Budo/Martial Arts

Talking With My Iai Sensei: Difference between "Jutsu" and "Do"

Budo.

This is a word I use more than any other in my blog. It’s what I believe it is that I’m doing when I practice various disparate arts. It’s the connection between everything. It’s the reason. It’s what I seek.

I feel like it is the best word to describe what I do, and yet I’ve only rarely heard it used by Japanese people. The few times it has been used, I think it was used directly for me because my interest is in the specific term of “budo,” whatever that really means.

I think the topic has come up more with iai than any of the other arts I’ve practiced.

Why?

Perhaps the biggest reason is just myself: I deem it an important part of my practice and life, so I use it more and make it more relevant, though others may not think so.

I use the word “budo” because I’m looking for the connections between lots of different arts, many of which are practiced by my iai sensei, and I think he must have the same thoughts as me.

When I first joined the class and sensei asked me why, I said it was because I had an interest in budo.

When I say this, it is very clear to me, and is certainly a specific term in Japanese, but do we really know what we’re talking about?

There are a lot of words Japanese people skillfully avoid saying. Usually they are words that specify a subject, which is usually averted. This can be in the simple words of, “I” and “you”. I think the term budo is avoided on purpose often, because people shy away from using a word they aren’t completely sure of.

Does anybody really know what budo is?

Sensei helped clarify this the other day. I’m not sure how the conversation got started, but the important part went something like this:

“What we are practicing are various types of jutsu (technique [not necessarily including the “-do” part of martial arts, and budo])”. Sensei looked up at the scrolls on the wall that have all of the techniques of the various arts he teaches. “All of these jutsu have been used and cultivated since hundreds of years ago, and they are a kind of treasure. Because we’re lucky enough to have these techniques passed down to us, I think we should practice them and pass them on. But this isn’t necessarily the “do” that is connected to various arts like iai-do, karate-do, ju-do, etc. As the arts left the battlefield, they have very little practical application today. We have no reason to carry swords or bows and arrows or settle arguments by punching and kicking. Instead, it was decided that we should practice these arts for self-cultivation, and we call that -do, as opposed to just -jutsu which is bare technique. But what we are training here is jutsu.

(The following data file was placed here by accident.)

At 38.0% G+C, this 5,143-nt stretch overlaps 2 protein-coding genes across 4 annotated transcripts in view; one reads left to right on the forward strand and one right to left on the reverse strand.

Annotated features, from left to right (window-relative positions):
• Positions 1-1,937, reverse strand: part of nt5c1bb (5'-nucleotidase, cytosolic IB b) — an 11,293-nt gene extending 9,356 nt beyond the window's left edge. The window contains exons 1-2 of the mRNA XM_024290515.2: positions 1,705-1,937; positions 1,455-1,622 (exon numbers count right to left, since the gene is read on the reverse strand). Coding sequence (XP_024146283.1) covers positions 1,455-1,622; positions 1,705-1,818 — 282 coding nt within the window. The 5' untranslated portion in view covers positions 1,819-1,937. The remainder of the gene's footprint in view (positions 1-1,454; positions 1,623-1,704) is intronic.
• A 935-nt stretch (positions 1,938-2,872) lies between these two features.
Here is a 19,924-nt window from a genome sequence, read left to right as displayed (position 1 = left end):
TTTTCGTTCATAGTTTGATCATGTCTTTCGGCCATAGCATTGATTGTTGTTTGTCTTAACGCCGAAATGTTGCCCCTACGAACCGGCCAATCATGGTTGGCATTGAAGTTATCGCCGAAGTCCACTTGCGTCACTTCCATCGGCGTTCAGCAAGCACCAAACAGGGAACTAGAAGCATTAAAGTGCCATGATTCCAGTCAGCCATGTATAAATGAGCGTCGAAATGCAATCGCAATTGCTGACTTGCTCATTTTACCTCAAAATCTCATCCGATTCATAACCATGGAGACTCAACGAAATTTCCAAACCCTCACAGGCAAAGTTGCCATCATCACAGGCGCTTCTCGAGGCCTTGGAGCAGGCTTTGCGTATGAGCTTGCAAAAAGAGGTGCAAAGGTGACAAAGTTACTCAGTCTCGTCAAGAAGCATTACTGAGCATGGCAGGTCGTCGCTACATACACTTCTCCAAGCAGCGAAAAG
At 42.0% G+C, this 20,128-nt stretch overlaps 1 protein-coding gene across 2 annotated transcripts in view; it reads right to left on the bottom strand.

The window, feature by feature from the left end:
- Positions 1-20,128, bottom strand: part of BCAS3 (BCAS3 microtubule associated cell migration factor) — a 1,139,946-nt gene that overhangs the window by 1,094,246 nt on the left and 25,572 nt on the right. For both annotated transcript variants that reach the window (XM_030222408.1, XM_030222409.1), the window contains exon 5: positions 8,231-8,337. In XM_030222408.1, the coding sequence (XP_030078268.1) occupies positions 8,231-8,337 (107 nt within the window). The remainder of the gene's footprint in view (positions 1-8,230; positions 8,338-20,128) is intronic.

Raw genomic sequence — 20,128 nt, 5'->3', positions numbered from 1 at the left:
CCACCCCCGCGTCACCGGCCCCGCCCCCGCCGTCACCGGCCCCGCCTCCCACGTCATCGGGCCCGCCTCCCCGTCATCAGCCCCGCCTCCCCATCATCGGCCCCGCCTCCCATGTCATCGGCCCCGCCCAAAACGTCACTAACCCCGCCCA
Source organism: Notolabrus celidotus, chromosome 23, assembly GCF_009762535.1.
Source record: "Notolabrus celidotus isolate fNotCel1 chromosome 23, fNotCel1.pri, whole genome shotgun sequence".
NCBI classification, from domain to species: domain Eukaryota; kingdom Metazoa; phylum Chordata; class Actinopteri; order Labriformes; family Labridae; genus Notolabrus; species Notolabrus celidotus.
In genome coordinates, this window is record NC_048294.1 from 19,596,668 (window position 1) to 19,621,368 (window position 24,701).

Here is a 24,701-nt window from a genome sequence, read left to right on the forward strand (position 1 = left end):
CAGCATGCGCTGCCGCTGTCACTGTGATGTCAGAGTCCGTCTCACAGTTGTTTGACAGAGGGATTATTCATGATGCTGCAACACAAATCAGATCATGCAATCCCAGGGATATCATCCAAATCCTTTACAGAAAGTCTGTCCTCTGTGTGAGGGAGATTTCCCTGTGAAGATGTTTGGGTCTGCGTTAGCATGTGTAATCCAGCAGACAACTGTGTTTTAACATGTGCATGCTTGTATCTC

“Budo is a very difficult thing to describe. Though I’ve been practicing these arts for decades, I don’t think I can describe it very well. I think it’s something that at the very end, if you can find some kind of definition for budo for yourself, you can be happy. What we do here is practice these jutsu techniques. After a while, perhaps it seeps into our daily life naturally. Maybe that is budo.

“Perhaps budo is the way of living.

Budo is the way of being human.”

Budo: not the way of martial arts, but the way of being human.

This has been ringing inside of me for the week that has passed since we had this discussion.

I don’t need to practice swinging a sword. Perhaps it’s good to carry on the tradition. By swinging the sword we can perhaps learn valuable lessons of being human.

Budo is not a cheap term to throw around. It is also not a magic term that I should substitute for what I’m really trying to say.

I shouldn’t substitue budo for what I really want to do.

There is a big discussion about the difference between mindless jutsu and soulful do. I think the popular trend is to follow the latter while condemning blind techniques. I believe in this as well. However, to ignore the jutsu while that is specifically what we are doing because of some elated ideal of “the Way” … I think we’re being lazy, overconfident, and self righteous. We should be honest with ourselves and our practice and each other.

In the end the jutsu is what we’re doing but it’s not really a big deal.

Learning to be human …

just being human.

We are human.

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